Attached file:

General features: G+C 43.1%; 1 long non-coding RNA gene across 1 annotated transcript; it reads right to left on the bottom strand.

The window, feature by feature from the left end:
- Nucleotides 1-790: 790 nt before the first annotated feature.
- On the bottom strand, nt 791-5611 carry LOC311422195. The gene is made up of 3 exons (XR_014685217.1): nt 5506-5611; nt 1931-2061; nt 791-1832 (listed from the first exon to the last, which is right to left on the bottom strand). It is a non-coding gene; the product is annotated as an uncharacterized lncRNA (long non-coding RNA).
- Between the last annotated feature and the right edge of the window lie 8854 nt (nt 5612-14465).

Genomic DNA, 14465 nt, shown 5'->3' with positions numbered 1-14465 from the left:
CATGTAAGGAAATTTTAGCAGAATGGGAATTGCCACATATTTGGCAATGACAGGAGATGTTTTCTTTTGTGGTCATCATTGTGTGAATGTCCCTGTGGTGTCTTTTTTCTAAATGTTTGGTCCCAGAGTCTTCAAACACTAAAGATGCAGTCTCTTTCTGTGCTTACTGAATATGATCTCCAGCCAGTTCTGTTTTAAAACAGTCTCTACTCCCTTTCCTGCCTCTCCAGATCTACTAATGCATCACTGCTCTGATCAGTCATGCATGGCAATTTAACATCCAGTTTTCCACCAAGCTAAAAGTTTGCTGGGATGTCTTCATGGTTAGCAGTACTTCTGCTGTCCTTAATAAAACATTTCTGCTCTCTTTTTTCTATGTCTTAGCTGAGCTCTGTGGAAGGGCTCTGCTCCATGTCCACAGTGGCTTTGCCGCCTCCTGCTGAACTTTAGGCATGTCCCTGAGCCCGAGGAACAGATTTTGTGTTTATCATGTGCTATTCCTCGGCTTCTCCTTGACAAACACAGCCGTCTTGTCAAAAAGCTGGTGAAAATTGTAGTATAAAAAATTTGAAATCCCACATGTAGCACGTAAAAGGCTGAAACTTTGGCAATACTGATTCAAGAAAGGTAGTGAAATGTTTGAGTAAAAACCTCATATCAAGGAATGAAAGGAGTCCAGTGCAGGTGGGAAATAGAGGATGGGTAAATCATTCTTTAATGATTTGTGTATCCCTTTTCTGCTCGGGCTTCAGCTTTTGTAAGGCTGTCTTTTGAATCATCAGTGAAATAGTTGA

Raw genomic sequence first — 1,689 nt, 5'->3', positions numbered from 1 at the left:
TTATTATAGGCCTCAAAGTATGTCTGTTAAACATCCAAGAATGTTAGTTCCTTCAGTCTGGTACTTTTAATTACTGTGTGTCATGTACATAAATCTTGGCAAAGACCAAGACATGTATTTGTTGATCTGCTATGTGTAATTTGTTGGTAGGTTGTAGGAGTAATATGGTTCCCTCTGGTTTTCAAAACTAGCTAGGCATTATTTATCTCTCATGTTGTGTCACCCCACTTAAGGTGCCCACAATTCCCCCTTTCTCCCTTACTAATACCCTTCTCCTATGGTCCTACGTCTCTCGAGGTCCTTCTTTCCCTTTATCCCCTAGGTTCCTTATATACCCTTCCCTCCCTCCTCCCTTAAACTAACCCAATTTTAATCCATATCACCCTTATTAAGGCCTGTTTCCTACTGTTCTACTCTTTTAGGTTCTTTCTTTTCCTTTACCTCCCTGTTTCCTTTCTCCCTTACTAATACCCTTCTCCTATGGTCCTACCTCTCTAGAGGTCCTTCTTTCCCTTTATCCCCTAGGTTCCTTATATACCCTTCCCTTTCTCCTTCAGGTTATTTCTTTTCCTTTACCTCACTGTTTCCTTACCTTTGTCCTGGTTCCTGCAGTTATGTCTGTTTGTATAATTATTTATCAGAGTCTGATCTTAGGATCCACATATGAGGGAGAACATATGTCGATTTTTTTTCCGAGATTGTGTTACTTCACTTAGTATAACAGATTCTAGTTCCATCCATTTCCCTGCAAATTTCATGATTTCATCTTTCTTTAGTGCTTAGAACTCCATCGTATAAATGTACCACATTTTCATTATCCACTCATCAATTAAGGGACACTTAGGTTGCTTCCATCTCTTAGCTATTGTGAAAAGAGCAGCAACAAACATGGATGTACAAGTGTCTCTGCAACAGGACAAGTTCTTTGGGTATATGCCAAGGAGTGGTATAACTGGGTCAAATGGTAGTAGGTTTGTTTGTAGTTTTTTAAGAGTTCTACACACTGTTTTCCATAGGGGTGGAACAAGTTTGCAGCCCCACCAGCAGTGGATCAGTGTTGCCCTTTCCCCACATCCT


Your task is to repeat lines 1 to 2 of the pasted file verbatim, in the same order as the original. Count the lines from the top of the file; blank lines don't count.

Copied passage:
General features: G+C 43.1%; 1 long non-coding RNA gene across 1 annotated transcript; it reads right to left on the bottom strand.

The window, feature by feature from the left end: